This unique carbon-trade aspect of the trade agreement is meant to provide the means by which China can develop its clean technologies and infrastructure via a transfer of trade with the USA. The NRDC has been involved with developing this interlinked strategy for many years.

George Skelton takes issue with this relationship in The Capitol Journal, citing corruption and lack of accountability with infrastructure project in China. He doesn't feel that California should adopt their practices of steamroller development without citizen participation. I'd say we're already seeing that kind of thing here with development on the upswing and the economy in recovery. It remains to be seen how this relationship plays out.

Wednesday, April 10, 2013


The word came from Arcosanti today:

"Thank you to all the alumni, architects, writers, artists, journalists, publications, and many others who have shared their thoughts on Paolo Soleri and his work. We, at Arcosanti, are looking forward to continuing this work with even more rigor in the future.", as well as a page in memoriam on the Arcosanti website.

It was significant to me, having spent a college summer working with the building teams out on the mesa, taking in his lessons and living his examples of space and form. Most memorable, to me, was the experience of place, which is situated at a very powerful locus in the Arizona desert. Thank you Paolo. So long....all those lectures in the amphitheater, building East Crescent at dawn in 1978. Experiencing the transcendent power of moonlit desert nights. Bells in the wind. Watching those billowing electrical storms from the apse...

The New York Times provided an excellent writeup, but there are books and books out there. Paolo was prolific in his writings and drawings, and a special volume worth having is the black book full of the renderings of his ecocity dreams. Ecotecture magazine has interviewed Richard Register, who outlined the origins of Soleri's urban approach, resulting from a conference at Arcosanti in 2000. He discusses the idea of the arcology as a node of conciousness that is part of the evolution of the human species, expanding on the concept of the "Omega Point" espoused by Teilhard de Chardin and carried out even further by Soleri's habitation experiment. Soleri took the concept to its most extreme in designs and models for future cities and even space habitats for the human seeding of the universe. He saw the future as infinite and intelligent, with the principles of natural processes at its core.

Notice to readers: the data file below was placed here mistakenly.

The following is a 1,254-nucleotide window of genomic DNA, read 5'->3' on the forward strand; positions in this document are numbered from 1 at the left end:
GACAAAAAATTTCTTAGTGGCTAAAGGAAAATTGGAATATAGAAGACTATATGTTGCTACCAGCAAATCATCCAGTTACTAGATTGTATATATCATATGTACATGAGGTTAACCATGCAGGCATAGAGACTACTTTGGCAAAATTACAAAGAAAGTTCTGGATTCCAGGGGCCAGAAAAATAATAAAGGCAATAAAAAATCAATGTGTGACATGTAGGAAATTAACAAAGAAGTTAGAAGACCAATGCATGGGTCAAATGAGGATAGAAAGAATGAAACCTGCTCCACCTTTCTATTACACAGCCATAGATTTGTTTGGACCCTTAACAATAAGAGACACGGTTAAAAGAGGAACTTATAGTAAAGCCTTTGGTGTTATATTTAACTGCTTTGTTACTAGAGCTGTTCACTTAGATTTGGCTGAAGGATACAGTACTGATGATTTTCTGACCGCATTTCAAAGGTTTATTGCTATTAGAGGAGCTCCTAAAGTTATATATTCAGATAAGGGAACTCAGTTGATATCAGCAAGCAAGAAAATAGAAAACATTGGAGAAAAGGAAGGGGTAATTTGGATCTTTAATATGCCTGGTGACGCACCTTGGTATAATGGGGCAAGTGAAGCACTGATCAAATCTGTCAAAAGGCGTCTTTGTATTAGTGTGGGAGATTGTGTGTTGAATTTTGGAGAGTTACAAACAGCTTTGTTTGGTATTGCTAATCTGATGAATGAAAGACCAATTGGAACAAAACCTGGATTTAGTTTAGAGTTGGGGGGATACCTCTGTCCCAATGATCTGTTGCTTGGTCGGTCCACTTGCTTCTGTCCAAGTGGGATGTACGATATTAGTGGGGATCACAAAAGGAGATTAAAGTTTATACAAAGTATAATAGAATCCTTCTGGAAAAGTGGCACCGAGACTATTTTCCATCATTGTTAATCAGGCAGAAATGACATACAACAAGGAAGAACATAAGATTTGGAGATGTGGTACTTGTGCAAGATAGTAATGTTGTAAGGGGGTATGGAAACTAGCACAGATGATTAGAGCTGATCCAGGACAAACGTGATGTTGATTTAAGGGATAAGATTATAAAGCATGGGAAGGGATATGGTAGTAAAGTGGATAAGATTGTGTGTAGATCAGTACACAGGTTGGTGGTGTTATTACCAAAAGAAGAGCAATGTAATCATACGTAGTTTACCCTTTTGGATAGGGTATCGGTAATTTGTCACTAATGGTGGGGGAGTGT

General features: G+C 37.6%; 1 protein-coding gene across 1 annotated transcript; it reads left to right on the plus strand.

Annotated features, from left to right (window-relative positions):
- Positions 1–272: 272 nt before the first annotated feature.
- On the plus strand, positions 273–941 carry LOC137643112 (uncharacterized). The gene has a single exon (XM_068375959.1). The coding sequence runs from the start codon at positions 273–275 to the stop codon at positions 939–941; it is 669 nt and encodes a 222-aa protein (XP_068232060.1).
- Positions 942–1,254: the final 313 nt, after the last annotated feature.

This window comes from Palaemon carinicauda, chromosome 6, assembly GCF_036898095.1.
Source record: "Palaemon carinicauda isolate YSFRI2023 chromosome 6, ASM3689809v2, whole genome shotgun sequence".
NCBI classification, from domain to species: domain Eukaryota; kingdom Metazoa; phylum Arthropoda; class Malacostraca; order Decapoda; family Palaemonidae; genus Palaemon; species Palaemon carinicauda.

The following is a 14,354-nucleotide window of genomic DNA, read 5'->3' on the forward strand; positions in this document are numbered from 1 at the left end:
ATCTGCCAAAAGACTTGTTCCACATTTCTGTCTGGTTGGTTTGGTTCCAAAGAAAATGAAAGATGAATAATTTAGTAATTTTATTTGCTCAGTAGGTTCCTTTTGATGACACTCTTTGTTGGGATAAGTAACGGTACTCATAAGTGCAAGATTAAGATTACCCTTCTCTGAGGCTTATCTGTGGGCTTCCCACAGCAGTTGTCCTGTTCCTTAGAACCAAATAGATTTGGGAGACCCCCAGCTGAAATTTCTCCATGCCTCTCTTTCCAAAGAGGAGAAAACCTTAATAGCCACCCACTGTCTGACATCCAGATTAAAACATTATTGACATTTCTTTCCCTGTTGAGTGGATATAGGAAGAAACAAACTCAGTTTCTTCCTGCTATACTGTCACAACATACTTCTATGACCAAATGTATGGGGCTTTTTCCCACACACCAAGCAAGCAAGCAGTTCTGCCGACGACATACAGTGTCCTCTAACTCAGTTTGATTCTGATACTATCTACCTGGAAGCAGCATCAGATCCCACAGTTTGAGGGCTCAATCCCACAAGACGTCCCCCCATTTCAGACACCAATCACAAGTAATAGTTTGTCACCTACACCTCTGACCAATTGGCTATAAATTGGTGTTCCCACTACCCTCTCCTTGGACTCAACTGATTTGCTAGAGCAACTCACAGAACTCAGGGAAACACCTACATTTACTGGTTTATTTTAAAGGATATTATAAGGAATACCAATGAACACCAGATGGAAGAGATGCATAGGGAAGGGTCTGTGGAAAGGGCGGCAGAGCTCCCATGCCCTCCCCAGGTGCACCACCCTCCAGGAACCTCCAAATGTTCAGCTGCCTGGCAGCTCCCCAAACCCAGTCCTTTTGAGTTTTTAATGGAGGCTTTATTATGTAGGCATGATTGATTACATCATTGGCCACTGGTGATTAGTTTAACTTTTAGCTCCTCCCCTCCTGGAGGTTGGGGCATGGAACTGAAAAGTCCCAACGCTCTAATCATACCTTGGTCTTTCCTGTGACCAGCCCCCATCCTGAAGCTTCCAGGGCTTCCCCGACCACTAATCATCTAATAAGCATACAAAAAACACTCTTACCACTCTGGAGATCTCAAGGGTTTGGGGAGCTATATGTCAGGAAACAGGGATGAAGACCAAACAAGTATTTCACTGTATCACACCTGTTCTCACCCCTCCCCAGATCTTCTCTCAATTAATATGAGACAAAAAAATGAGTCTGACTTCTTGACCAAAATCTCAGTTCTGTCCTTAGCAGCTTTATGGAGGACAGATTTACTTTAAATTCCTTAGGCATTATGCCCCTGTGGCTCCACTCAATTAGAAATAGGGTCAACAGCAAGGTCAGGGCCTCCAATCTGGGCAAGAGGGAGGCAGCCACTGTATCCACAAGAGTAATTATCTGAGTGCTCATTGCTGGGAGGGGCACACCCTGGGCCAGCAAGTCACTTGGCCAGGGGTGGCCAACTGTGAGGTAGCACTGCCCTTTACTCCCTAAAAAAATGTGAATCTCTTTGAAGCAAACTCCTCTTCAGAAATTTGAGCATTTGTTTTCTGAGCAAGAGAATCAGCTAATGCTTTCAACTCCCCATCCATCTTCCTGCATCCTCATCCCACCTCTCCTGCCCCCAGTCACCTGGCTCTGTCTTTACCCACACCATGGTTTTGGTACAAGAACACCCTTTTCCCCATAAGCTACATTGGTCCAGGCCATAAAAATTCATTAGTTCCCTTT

And the bells! You didn't leave Arcosanti without a bell; a city built from bells...

Update 10/12/19: The history of energy in arcology at Arcosanti

Tuesday, April 9, 2013

Great Expectations

California passed its “Assembly Bill 32” law in 2006 that forced the state to reduce its greenhouse gas levels to 20% below its 1990 level of emissions by 2020. Since then, California has passed one of the nation’s most aggressive fuel emission standards, a renewable portfolio standard at 33% of total energy use, and the country’s first economy-wide cap and trade program. This cap and trade program is evolving even as initial auctions were held on November 14, 2012, and the second on Feb. 19, 2013.

The backstory on this issue is that the entire program is moving forward on a more or less contingent basis. A statewide organization called Communities for a Better Environment (CBE) is working against the AB 32 implementation. In 2010, it joined a coalition that sued the agency, claiming that cap and trade violated the intent of the law and that the ARB had charged ahead with the program before fully considering public comments and alternatives, as required by the California Environmental Quality Act. The plaintiffs won an injunction in March 2011. But an appeals court allowed cap and trade to proceed while the state revised its CEQA analysis. In September 2011, the California Supreme Court also ruled that cap and trade could move forward. In the summer of 2012, several of the same petitioners filed a civil rights complaint with the Environmental Protection Agency, arguing that cap and trade “disparately and adversely affects communities of color.” The EPA rejected the complaint in January of this year, stating that it’s too early to prove these claims.